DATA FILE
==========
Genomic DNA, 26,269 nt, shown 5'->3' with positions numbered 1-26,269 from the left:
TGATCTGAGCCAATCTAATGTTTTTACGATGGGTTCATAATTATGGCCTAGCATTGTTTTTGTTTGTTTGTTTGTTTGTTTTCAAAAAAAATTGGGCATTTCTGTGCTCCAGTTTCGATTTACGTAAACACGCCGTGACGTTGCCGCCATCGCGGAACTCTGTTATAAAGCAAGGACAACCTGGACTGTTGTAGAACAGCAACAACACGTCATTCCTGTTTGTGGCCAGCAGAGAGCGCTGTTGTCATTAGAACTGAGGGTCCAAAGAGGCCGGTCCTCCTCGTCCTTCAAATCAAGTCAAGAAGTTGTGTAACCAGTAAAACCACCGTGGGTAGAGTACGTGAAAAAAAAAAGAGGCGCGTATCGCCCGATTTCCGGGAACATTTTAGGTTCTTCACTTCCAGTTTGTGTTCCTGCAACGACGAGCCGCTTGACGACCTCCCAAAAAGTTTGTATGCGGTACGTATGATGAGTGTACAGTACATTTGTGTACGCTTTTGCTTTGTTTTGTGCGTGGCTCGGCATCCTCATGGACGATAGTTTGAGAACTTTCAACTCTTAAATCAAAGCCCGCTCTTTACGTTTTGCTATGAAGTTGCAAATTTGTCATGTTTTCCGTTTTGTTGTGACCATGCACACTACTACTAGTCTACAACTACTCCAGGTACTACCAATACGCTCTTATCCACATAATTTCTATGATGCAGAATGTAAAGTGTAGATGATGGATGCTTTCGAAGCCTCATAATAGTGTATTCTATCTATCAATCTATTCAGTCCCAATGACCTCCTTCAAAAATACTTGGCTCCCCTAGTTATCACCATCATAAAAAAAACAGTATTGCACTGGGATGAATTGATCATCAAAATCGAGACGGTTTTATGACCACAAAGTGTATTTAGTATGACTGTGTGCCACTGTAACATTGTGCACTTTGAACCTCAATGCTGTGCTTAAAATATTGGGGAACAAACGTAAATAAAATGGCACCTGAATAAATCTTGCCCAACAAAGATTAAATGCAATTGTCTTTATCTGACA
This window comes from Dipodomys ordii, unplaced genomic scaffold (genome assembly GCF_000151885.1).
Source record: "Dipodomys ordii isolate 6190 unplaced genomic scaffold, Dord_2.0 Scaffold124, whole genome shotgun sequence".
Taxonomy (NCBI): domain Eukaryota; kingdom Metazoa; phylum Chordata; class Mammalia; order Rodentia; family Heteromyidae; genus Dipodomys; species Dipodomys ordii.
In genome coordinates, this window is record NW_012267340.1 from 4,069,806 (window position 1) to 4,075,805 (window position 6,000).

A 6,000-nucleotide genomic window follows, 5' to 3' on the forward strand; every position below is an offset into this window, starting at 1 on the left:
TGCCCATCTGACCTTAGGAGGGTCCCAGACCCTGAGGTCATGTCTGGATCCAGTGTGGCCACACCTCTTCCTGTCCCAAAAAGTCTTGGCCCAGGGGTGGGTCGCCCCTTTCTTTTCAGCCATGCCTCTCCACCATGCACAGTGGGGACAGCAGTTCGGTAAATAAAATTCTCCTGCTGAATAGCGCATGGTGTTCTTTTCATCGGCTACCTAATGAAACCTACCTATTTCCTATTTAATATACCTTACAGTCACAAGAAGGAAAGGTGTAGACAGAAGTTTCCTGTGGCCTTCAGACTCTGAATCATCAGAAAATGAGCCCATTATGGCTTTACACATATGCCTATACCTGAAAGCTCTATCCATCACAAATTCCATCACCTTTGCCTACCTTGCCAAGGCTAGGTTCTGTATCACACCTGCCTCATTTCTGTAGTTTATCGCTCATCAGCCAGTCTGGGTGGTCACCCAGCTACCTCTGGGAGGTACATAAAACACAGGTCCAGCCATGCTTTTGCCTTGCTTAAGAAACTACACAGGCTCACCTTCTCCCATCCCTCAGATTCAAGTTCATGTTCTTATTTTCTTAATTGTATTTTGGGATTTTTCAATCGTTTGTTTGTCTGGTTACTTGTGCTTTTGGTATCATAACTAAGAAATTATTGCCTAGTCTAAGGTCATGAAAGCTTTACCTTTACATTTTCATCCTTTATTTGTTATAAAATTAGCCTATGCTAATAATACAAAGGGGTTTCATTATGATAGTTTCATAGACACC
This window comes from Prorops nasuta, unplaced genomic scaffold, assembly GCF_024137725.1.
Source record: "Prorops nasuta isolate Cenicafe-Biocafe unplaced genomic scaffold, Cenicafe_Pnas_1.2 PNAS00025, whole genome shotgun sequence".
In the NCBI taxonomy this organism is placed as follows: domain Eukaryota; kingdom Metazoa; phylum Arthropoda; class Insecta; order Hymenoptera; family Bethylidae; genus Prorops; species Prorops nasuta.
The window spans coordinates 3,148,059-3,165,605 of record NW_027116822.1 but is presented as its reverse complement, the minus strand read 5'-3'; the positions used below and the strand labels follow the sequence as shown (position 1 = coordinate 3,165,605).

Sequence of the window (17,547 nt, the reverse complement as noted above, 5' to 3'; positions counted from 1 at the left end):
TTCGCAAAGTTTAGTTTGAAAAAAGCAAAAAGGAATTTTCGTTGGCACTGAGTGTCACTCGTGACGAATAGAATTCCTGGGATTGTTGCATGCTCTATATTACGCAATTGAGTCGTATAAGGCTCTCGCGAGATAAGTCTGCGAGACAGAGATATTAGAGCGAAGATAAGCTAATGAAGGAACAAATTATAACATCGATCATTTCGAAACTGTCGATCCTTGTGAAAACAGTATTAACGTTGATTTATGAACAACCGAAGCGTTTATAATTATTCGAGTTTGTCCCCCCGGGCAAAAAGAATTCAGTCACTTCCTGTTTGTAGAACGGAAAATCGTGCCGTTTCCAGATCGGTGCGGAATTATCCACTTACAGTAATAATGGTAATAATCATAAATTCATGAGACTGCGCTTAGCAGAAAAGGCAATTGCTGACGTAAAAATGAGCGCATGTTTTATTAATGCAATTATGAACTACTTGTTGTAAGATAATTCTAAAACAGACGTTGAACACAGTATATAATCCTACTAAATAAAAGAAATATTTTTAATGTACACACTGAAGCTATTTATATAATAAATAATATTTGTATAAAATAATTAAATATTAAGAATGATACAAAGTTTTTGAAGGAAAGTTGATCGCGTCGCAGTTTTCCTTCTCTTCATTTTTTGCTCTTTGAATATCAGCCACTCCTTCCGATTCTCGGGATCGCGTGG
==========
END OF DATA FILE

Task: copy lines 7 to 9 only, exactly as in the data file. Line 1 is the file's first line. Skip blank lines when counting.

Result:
A 6,000-nucleotide genomic window follows, 5' to 3' on the forward strand; every position below is an offset into this window, starting at 1 on the left:
TGCCCATCTGACCTTAGGAGGGTCCCAGACCCTGAGGTCATGTCTGGATCCAGTGTGGCCACACCTCTTCCTGTCCCAAAAAGTCTTGGCCCAGGGGTGGGTCGCCCCTTTCTTTTCAGCCATGCCTCTCCACCATGCACAGTGGGGACAGCAGTTCGGTAAATAAAATTCTCCTGCTGAATAGCGCATGGTGTTCTTTTCATCGGCTACCTAATGAAACCTACCTATTTCCTATTTAATATACCTTACAGTCACAAGAAGGAAAGGTGTAGACAGAAGTTTCCTGTGGCCTTCAGACTCTGAATCATCAGAAAATGAGCCCATTATGGCTTTACACATATGCCTATACCTGAAAGCTCTATCCATCACAAATTCCATCACCTTTGCCTACCTTGCCAAGGCTAGGTTCTGTATCACACCTGCCTCATTTCTGTAGTTTATCGCTCATCAGCCAGTCTGGGTGGTCACCCAGCTACCTCTGGGAGGTACATAAAACACAGGTCCAGCCATGCTTTTGCCTTGCTTAAGAAACTACACAGGCTCACCTTCTCCCATCCCTCAGATTCAAGTTCATGTTCTTATTTTCTTAATTGTATTTTGGGATTTTTCAATCGTTTGTTTGTCTGGTTACTTGTGCTTTTGGTATCATAACTAAGAAATTATTGCCTAGTCTAAGGTCATGAAAGCTTTACCTTTACATTTTCATCCTTTATTTGTTATAAAATTAGCCTATGCTAATAATACAAAGGGGTTTCATTATGATAGTTTCATAGACACC
This window comes from Prorops nasuta, unplaced genomic scaffold, assembly GCF_024137725.1.